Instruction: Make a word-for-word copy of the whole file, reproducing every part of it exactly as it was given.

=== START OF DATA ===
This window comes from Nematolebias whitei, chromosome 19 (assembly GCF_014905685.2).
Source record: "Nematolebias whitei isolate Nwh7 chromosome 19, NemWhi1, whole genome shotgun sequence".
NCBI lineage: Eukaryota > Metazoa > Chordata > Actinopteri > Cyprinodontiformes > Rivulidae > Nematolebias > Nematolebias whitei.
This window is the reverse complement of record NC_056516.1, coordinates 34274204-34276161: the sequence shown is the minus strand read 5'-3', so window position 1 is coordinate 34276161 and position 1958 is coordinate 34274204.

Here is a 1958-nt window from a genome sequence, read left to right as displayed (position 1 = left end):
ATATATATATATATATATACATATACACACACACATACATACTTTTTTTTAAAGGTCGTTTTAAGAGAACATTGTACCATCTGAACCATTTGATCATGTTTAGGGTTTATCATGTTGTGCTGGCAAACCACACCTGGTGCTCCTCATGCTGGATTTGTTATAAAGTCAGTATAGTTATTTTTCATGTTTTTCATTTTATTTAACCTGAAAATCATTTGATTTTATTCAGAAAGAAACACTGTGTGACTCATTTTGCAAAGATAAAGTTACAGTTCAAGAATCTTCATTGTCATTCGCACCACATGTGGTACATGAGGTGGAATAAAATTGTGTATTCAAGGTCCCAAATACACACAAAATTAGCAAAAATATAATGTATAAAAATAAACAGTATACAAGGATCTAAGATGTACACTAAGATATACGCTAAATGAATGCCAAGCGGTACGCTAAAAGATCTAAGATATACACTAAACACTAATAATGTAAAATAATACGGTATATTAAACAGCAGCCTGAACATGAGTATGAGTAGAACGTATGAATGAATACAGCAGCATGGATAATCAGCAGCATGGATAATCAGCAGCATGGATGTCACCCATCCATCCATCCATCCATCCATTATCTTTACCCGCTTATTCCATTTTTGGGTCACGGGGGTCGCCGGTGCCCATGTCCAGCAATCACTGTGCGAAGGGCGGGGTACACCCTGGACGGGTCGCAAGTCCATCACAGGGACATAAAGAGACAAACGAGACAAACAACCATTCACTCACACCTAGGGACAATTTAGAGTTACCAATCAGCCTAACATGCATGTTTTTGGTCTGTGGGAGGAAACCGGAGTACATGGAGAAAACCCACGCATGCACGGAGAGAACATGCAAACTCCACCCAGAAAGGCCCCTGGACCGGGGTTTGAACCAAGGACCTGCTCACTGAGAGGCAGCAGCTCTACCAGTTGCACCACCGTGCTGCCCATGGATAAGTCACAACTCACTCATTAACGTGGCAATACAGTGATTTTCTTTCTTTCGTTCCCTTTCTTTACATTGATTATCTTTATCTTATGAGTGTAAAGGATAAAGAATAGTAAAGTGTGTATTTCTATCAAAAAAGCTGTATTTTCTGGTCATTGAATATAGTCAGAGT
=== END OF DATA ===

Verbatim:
This window comes from Nematolebias whitei, chromosome 19 (assembly GCF_014905685.2).
Source record: "Nematolebias whitei isolate Nwh7 chromosome 19, NemWhi1, whole genome shotgun sequence".
NCBI lineage: Eukaryota > Metazoa > Chordata > Actinopteri > Cyprinodontiformes > Rivulidae > Nematolebias > Nematolebias whitei.
This window is the reverse complement of record NC_056516.1, coordinates 34274204-34276161: the sequence shown is the minus strand read 5'-3', so window position 1 is coordinate 34276161 and position 1958 is coordinate 34274204.

Here is a 1958-nt window from a genome sequence, read left to right as displayed (position 1 = left end):
ATATATATATATATATATACATATACACACACACATACATACTTTTTTTTAAAGGTCGTTTTAAGAGAACATTGTACCATCTGAACCATTTGATCATGTTTAGGGTTTATCATGTTGTGCTGGCAAACCACACCTGGTGCTCCTCATGCTGGATTTGTTATAAAGTCAGTATAGTTATTTTTCATGTTTTTCATTTTATTTAACCTGAAAATCATTTGATTTTATTCAGAAAGAAACACTGTGTGACTCATTTTGCAAAGATAAAGTTACAGTTCAAGAATCTTCATTGTCATTCGCACCACATGTGGTACATGAGGTGGAATAAAATTGTGTATTCAAGGTCCCAAATACACACAAAATTAGCAAAAATATAATGTATAAAAATAAACAGTATACAAGGATCTAAGATGTACACTAAGATATACGCTAAATGAATGCCAAGCGGTACGCTAAAAGATCTAAGATATACACTAAACACTAATAATGTAAAATAATACGGTATATTAAACAGCAGCCTGAACATGAGTATGAGTAGAACGTATGAATGAATACAGCAGCATGGATAATCAGCAGCATGGATAATCAGCAGCATGGATGTCACCCATCCATCCATCCATCCATCCATTATCTTTACCCGCTTATTCCATTTTTGGGTCACGGGGGTCGCCGGTGCCCATGTCCAGCAATCACTGTGCGAAGGGCGGGGTACACCCTGGACGGGTCGCAAGTCCATCACAGGGACATAAAGAGACAAACGAGACAAACAACCATTCACTCACACCTAGGGACAATTTAGAGTTACCAATCAGCCTAACATGCATGTTTTTGGTCTGTGGGAGGAAACCGGAGTACATGGAGAAAACCCACGCATGCACGGAGAGAACATGCAAACTCCACCCAGAAAGGCCCCTGGACCGGGGTTTGAACCAAGGACCTGCTCACTGAGAGGCAGCAGCTCTACCAGTTGCACCACCGTGCTGCCCATGGATAAGTCACAACTCACTCATTAACGTGGCAATACAGTGATTTTCTTTCTTTCGTTCCCTTTCTTTACATTGATTATCTTTATCTTATGAGTGTAAAGGATAAAGAATAGTAAAGTGTGTATTTCTATCAAAAAAGCTGTATTTTCTGGTCATTGAATATAGTCAGAGT